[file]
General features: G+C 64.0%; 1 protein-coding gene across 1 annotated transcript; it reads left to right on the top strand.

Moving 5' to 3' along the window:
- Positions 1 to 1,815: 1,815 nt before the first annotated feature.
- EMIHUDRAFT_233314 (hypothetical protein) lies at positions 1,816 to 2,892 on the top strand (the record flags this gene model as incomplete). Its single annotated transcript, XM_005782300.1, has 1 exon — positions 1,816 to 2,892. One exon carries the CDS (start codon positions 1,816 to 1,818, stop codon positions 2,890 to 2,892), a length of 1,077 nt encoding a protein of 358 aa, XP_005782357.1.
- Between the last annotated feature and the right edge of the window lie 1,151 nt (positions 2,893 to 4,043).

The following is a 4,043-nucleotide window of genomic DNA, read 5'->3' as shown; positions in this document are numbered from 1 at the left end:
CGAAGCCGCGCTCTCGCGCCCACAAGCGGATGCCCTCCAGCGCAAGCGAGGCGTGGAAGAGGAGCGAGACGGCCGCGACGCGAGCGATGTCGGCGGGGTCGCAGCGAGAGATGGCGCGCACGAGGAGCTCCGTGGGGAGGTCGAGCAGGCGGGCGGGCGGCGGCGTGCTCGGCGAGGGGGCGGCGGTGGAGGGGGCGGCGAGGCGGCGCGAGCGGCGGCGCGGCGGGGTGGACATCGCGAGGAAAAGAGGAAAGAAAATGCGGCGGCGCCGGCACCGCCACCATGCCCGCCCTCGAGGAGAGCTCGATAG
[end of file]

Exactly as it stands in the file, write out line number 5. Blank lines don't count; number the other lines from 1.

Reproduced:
- Between the last annotated feature and the right edge of the window lie 1,151 nt (positions 2,893 to 4,043).